The quality of corks appears to be taking a turn for the better. For the second year in a row, we encountered fewer "corked" bottles in blind tastings in Wine Spectator's Napa office than we did in the previous year.
When we taste blind, we keep track of wines we think have cork taint, marking down any bottles that show the musty, moldy flavor often caused by 2,4,6-trichloranisole in the cork. This isn't a scientific analysis; we don't test every wine for TCA. But when we retaste a second bottle of the suspect wine, we usually find that the wine itself was sound.
In 2011, out of roughly 3,100 bottles of California wine topped with cork (another 269 were topped with twist-offs), the percentage of "corked" wines dropped to 3.8 from 4.8 in 2010—making it the best year since we started tracking this. In 2009, nearly 7 percent of the wines were corked, and in 2007, it was 9.5 percent. An 8 percent rate would be equivalent to nearly one bottle a case, which is horrible.
Cork taint is a complicated matter at many levels (you can read more about it in this piece on TCA and one of my previous columns on the subject). Each of us has a different threshold or tolerance for TCA taint; some people are immune to it, while some pick it up at very low levels.
TCA isn’t harmful to your health, but “corked” wines are the bane of wine drinkers—good money down the drain. They’re bad news for producers, too, since low-level cork taint, which doesn’t obviously appear to be taint, can strip a wine of its flavor, making you wonder if the wine was any good to begin with.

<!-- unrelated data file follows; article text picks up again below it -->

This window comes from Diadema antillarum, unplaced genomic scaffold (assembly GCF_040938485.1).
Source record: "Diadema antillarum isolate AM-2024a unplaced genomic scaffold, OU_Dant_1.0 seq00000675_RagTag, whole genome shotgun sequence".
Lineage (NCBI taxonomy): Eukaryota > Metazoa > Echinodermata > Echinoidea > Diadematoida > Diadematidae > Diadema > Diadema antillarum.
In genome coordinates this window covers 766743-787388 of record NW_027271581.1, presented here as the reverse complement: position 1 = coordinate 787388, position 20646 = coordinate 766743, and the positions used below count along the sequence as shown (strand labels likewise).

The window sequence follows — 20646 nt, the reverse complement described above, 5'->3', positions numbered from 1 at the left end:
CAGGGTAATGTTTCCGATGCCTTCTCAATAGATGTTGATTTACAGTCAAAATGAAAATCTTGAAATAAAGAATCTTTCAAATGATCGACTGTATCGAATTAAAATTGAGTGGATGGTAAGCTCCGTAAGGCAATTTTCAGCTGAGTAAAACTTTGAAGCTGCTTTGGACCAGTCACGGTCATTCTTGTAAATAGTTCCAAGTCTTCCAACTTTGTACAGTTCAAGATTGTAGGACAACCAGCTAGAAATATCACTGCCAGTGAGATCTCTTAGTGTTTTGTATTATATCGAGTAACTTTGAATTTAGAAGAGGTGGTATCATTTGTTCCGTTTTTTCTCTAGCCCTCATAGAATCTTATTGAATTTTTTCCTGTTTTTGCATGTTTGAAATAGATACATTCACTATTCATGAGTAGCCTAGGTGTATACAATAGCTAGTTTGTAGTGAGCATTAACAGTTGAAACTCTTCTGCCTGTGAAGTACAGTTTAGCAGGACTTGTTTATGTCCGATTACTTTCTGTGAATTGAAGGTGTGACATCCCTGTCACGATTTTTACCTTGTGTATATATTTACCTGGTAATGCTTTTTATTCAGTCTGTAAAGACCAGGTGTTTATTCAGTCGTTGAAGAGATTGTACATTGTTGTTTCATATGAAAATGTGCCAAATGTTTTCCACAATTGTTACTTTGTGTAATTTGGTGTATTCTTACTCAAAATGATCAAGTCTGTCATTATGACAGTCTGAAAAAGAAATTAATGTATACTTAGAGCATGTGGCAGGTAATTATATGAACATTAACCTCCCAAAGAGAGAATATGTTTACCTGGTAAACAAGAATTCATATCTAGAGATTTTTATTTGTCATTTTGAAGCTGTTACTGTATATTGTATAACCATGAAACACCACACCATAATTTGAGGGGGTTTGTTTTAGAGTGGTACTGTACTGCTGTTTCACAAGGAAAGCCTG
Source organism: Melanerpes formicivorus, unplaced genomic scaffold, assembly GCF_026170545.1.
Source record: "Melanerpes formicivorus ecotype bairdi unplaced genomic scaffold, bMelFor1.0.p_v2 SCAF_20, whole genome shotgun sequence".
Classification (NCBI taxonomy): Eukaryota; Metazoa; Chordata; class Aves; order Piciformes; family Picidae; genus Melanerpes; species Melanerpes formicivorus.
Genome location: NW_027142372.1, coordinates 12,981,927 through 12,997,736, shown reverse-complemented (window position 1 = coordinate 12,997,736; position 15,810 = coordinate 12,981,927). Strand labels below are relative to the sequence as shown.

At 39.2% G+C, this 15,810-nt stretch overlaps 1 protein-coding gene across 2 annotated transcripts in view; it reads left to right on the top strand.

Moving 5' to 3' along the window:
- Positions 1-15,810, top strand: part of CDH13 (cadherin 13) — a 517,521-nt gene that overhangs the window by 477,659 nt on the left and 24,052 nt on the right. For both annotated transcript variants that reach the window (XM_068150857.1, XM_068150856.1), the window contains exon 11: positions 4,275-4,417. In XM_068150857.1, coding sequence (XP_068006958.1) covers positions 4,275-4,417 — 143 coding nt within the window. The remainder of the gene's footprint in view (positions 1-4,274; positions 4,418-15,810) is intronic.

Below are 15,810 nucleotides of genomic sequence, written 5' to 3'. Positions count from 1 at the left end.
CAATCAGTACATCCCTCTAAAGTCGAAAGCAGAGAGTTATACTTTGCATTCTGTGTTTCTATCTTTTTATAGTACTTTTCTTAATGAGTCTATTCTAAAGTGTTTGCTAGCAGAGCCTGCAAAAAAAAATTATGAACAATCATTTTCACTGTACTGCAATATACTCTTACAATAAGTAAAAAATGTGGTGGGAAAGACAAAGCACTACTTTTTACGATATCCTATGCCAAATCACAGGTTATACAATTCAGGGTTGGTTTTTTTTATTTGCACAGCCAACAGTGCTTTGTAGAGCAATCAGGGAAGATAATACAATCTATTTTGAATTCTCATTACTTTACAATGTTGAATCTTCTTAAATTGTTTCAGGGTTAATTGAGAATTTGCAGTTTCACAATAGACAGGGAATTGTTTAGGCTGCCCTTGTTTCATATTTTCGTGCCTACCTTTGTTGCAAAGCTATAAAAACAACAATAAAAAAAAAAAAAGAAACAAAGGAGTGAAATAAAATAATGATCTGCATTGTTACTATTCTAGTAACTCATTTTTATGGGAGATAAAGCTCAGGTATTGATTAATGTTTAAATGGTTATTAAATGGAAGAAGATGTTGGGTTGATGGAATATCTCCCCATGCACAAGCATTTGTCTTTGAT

If you’re new to wine or this subject, flawed corks are but one main reason many producers have switched to alternative closures, the most popular being twist-offs. More wineries are turning to twisties for wines that are usually consumed shortly after bottling, such as Sauvignon Blanc.
A “corked” bottle can spoil a meal or event where a special wine was intended to be served, or ruin the last or only bottle of a wine you have. I suppose the best place to encounter a corked wine is in a restaurant, where you’re more likely to obtain a replacement.
If you do encounter a cork-tainted wine, you may or may not have recourse. I suggest you either return the bottle where you purchased it (if you still have the receipt) and/or notify the producer. Most producers will replace a spoiled bottle. But even those who won’t replace a “corked” bottle should be made aware of the problem. That’s how the whole matter of cork taint came to the level of awareness it has in the past two decades.
So in fairness to cork producers, the trending is good, but far from perfect. Cork producers claim the incidence of TCA taint is now at or below 1 percent overall. That still bothers me. But maybe that’s an acceptable level. You tell me. I’ve had enough great wines ruined by flawed corks to last a lifetime.